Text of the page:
Song of Solomon 2: 8-14
OR
Zephaniah 3: 14-18a
Resp. Psalm 33: 2-3, 11-12, 20-21
Luke 1: 39-45


What is Advent? By Robb Redman

Christmas is a fantastic season and there is every reason to pull out all the stops to celebrate the Incarnation, God “moving into the neighborhood.” (John 1:14, ​Message​) But by starting our Christmas celebration right after Thanksgiving (or even earlier), we skip over Advent, the four Sundays prior to Christmas Eve. The mood and message of Advent is not opposed to the celebration of Christmas, but the season is clearly much more than just the run-up to Christmas. It is a season to experience God’s goodness and faithfulness more authentically from a different, and frankly, a deeper and more encouraging angle. And who couldn’t use that right now?

You see, the Advent message is the perfect one for pastors and worship leaders trying to serve God and his people during a time of a global pandemic. We’ve been telling our people since March in response to the pandemic that God is in control, but we’ve been saying it so long that we’ve run out ways to say it, and we’re wondering if people have started tuning us out. And some of us are starting to have doubts and questions of our own. With Christmas around the corner, what can encourage us and restore our hope and faith in God again? We need to be immersed in the reminder and reassurance of God’s sovereign plans and purposes if we’re going to lead with confidence. Which is why Advent is important now more than ever.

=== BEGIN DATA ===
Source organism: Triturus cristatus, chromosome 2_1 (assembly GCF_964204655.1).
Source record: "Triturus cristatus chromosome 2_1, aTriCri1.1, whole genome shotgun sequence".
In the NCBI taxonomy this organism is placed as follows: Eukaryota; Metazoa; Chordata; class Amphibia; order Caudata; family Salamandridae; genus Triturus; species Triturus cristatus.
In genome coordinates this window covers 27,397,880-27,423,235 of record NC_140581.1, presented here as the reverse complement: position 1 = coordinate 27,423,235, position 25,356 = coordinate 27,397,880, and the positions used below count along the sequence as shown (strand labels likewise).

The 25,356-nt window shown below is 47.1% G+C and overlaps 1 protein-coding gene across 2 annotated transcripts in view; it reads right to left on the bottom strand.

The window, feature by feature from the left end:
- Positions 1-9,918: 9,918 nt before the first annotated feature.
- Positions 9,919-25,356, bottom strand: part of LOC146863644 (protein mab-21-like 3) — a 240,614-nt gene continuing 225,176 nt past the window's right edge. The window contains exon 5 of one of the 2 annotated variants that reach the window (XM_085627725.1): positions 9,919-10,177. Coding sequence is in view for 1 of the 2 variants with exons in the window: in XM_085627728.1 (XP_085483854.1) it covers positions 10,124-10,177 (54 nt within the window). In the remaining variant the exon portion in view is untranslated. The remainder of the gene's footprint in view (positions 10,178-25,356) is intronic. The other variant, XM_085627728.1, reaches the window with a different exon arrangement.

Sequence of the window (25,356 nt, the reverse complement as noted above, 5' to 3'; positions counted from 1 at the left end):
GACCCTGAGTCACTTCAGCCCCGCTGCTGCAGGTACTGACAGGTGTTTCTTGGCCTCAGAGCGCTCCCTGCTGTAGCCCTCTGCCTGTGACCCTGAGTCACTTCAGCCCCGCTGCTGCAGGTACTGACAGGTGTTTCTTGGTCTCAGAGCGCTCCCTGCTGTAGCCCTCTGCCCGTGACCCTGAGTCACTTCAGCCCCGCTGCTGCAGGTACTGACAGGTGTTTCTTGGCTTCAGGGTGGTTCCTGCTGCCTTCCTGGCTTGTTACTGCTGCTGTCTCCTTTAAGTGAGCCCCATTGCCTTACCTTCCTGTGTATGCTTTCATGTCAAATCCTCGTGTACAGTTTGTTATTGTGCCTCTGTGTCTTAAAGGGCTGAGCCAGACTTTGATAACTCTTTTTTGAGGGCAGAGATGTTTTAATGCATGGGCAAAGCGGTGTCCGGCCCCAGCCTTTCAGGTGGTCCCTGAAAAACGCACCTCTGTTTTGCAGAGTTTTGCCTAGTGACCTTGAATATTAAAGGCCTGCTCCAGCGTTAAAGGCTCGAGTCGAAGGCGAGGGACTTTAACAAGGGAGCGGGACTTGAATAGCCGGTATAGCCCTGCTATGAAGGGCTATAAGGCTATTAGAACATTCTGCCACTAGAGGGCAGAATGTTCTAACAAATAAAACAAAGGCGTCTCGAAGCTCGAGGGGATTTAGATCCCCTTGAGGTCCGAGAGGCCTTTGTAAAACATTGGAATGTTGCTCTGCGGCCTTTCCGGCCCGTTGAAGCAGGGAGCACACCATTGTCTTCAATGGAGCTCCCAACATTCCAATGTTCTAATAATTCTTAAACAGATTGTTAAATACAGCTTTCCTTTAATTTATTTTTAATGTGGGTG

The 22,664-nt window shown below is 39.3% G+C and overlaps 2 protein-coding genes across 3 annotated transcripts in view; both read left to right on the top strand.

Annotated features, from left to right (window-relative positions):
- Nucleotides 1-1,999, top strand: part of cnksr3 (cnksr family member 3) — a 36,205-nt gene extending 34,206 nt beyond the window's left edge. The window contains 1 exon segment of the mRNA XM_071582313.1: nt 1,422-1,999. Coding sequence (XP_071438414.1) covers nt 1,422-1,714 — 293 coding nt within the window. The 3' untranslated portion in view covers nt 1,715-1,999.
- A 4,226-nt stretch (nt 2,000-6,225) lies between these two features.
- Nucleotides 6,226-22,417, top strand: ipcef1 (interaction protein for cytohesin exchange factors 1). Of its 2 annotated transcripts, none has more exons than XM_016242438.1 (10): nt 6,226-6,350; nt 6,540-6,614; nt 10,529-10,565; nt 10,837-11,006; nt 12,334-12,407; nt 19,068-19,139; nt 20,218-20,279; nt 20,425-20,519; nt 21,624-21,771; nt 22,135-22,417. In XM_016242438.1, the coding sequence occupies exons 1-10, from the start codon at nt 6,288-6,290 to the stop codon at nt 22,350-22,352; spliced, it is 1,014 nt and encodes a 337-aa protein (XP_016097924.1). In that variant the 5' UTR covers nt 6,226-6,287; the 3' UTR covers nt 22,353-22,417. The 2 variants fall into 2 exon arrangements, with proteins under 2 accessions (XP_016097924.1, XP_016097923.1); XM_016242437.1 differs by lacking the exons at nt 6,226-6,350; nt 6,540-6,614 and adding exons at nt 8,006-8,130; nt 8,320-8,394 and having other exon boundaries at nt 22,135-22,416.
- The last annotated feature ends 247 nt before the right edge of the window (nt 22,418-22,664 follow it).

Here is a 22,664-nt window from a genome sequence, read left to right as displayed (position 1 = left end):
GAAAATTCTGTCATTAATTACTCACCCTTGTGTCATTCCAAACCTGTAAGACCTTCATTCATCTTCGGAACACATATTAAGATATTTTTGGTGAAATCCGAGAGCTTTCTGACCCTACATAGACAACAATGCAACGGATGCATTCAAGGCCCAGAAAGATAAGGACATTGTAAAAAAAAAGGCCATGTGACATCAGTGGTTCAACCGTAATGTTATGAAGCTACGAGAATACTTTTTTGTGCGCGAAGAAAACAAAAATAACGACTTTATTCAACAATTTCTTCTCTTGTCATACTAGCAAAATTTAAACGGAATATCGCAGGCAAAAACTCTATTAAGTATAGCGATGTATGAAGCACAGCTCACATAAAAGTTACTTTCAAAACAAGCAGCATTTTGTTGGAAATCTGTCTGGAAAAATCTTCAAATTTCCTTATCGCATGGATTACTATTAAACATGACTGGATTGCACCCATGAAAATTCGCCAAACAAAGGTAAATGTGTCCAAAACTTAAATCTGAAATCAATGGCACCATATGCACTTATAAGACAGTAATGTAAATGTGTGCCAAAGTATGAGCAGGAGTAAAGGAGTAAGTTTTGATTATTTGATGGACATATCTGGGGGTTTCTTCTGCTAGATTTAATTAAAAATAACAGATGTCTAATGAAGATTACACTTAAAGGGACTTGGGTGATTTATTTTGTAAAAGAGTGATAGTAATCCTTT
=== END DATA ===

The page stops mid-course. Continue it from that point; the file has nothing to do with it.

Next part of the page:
What is Advent? This year, first Sunday of Advent falls on November 29, so there are 26 days in the season. Advent is more than a pre-Christmas celebration of the birth of Jesus. Throughout the history of the Church, Advent has been about much more. The traditional mood and message of Advent includes three main themes:

  • Israel’s yearning for deliverance and its hope and expectation of the appearing (Latin: advent) of the promised Messiah.
  • God’s preparation for the coming of the Messiah through the announcements to Mary, Joseph, and Mary’s extended family.
  • The Church’s longing for the return of Christ and the fulfillment of redemption at the day of the Lord.